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Eric said...

Jay, protein would be the least of my worries if I crammed oily fish:
http://perfecthealthdiet.com/2011/04/omega-3-fats-angiogenesis-and-cancer-part-i/

I have a green smoothie made from about 50 g of organically grown dark green leaves and the odd fruit (e.g. half an orange). I suppose at least this will give me fiber, magnesium and vitamins C and K but not sure if there is any other benefit (did not really feel much different when the machine was away for repair). Peter does not seeem to be too fond of fiber, though.

Peter said...

I tried protein loading today and managed ~250g between 7.30 and 9.00 today. BG 6.30am 4.7, 8.00am (after about 150g) 4.9, 9.00am 5.2, 2pm 5.5, 3.30pm 4.7.

Nothing spectacular. My normal BG as I get home from work would be about 3.5, maybe 4.0 so I don't know that the protein load really gave a delayed glucose elevation. It looks like it might have done but definitely not in to pathological levels. It wasn't something I enjoyed so I'll stick with my diet based around fat I think...

Peter

Bob said...

Peter, I'm curious what your choice of protein loading was.

Pretty sure it wasn't skim milk.

Peter said...

Chicken fillets and salami (pork)...

Keith Runyan said...

Peter, I am a retired clinical nephrologist with type 1 diabetes and thus have a special interest in all things diabetes including HbA1c. The HbA1c test was "discovered" in the 1960s more than 20 years before home blood glucose monitoring (HBGM). After HBGM was widely available, only a minority of patients would use them often enough to understand a patient's level of glycemic control. Thus, clinicians and researchers in the field had to rely on HbA1c. However if you drill down to the details, you will find that the test does not reliably reflect the average blood glucose (BG) in a significant proportion of the population. I did a blog post on this topic https://ketogenicdiabeticathlete.wordpress.com/?s=hba1c so I encourage anyone interested to look at the accuracy (or lack thereof) the test and the many other factors besides glycemia that affect the result. You will find a similar problem with the Fructosamine test as well. Now that there are several HBGMs that are quite accurate i.e. within 15% of the laboratory value in excess of 95% of the time, the best way to understand one's glycemia is measure it with a HBGM say 5-6 times a day on several different days. The FreeStyle Lite HBGM is one such device. It is the meter I use.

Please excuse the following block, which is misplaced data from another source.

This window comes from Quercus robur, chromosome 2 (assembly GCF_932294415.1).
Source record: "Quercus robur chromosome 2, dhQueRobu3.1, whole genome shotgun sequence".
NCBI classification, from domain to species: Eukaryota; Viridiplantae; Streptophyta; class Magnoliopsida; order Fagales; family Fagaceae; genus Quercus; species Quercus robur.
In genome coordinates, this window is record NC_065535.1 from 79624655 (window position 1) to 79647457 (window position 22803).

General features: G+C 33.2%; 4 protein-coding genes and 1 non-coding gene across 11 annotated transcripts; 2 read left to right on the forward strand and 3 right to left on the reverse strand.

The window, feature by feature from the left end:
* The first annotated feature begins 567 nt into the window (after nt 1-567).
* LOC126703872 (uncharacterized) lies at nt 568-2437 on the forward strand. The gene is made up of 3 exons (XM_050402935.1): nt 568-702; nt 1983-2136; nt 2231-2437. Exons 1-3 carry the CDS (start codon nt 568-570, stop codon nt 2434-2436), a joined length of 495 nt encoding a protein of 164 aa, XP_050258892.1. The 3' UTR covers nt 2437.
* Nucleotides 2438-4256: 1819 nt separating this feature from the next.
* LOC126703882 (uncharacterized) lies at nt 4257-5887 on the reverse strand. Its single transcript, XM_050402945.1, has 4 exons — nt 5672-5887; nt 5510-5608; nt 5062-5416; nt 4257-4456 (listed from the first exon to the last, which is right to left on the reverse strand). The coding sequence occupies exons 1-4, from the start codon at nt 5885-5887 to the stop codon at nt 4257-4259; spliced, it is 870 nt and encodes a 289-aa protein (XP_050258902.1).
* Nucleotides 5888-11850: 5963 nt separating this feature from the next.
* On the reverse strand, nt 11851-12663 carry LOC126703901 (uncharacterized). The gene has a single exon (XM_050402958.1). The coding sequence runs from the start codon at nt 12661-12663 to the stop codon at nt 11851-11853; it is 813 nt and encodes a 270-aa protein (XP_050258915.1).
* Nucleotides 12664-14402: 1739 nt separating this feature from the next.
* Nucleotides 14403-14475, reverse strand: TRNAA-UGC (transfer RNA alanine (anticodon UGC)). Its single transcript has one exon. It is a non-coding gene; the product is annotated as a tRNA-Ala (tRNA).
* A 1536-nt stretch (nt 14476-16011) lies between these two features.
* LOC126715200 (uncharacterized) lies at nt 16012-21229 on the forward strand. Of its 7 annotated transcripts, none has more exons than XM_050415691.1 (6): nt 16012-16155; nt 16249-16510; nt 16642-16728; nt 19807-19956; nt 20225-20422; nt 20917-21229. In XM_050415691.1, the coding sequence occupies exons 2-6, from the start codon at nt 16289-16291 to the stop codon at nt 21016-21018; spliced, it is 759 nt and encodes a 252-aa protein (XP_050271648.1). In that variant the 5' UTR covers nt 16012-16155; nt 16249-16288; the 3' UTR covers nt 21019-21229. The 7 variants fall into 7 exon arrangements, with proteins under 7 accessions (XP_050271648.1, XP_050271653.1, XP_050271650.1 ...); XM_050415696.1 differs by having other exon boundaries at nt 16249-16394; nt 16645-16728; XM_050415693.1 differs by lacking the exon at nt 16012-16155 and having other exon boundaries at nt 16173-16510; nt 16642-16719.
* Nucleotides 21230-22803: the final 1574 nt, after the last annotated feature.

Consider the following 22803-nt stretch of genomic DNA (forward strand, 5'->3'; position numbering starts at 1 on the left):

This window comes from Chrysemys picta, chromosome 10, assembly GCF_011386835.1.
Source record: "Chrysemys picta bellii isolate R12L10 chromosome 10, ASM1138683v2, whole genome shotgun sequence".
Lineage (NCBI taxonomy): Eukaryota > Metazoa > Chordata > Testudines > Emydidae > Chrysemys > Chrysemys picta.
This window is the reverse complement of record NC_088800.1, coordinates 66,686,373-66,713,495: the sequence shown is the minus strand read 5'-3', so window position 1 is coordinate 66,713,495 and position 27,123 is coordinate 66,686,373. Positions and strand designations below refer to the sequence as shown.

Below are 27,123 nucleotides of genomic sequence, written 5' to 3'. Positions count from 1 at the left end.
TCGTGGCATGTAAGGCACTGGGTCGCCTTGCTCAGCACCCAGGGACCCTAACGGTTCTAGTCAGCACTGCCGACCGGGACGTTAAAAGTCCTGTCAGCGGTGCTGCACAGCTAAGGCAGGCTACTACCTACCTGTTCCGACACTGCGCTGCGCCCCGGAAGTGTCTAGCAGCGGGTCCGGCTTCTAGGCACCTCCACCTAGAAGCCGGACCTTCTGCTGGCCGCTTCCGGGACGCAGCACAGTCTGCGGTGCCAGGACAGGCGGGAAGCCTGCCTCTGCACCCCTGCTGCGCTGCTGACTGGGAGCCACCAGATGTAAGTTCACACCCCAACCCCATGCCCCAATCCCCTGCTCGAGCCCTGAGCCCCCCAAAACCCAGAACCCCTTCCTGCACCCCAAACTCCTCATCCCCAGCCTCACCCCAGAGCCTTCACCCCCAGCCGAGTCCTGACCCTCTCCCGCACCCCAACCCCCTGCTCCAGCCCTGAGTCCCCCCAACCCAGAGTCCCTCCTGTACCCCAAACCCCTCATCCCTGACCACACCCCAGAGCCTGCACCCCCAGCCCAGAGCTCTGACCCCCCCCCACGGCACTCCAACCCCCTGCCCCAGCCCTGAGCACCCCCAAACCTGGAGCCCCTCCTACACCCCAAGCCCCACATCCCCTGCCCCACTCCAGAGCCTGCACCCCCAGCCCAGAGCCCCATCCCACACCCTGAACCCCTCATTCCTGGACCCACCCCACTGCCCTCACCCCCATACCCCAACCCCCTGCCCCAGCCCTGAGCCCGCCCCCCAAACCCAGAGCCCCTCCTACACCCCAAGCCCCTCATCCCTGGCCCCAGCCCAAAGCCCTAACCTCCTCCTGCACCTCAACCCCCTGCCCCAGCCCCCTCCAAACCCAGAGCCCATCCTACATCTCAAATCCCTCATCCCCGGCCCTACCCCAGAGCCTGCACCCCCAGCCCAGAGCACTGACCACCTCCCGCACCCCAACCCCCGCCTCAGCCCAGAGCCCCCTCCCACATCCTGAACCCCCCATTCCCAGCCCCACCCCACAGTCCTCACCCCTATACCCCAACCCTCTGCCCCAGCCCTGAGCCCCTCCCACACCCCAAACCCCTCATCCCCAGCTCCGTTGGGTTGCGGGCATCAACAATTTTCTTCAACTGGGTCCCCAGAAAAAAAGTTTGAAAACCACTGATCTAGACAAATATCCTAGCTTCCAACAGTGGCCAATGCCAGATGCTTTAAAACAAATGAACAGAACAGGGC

In the case of Dr. Baker, the HbA1c result of 6.3% could have been a lab error which in my experience happened more than nonclinicians could possibly imagine or Dr. Baker could be a "high-glycator" as explained in the blog post above.
Bottomline HbA1c is a convenient surrogate for average blood glucose, but by no means is it not fraught with errors.

George Henderson said...

Eric, we're working on a "multiple lines of evidence" paper including drug trials to support the Cholesterol Code idea.
Basically your body is only interested in regulating two lipids by lipoproteins - it wants there to be the right amount of TGs to supply any shortfall in NEFAs, and it wants to regulate the proportion of cholesterol in its cells. It isn't interested in regulating the lipoprotein particles per se, these can be bounced around as suits regulation of the other 2 things.
Genetic disorders do produce exceptions, e.g. various problems when LDL receptors are blocked (but blocking in response to SFA is serving both TG and cholesterol regulatory purposes, it's adaptive), or easier cholesterol regulation if ApoA1 Milano gene is lowering HDL or other genes lowering LDL.
Overproduction of cholesterol in situ due to excess insulin or leptin driving HMGR - which seems to me to be the main thing tying cholesterol to heart disease - won't always increase LDL (e.g. if it's in an inflammatory context it won't), reducing it won't always lower LDL (e.g. on keto it might not because LDL is also pproduct of fat use), but reducing it with a statin (inhibiting HMGR) will lower LDL.
Hence the way that statins seem to support the lipid hypothesis, when they are really much, much more supportive of the insulin hypothesis of heart disease.

Peter said...

Hi Jim,

Yes, I would agree that both HbA1c and fructosamine are far from problem free, though I hadn’t really thought that the lab tech might have picked up the wrong vial to measure the HbA1c from. I’d also agree that factors which drop A1c, especially high RBC turnover from GI bleeding, will also drop fructosamine as albumin is always lost with RBCs in haemorrhage. I’d be interested to know if the factors which artificially raise Aic (such as slow RBC turnover) would also raise fructosamine as fructosamione would be my go-to to check on an artificially high Aic, assuming no lab error……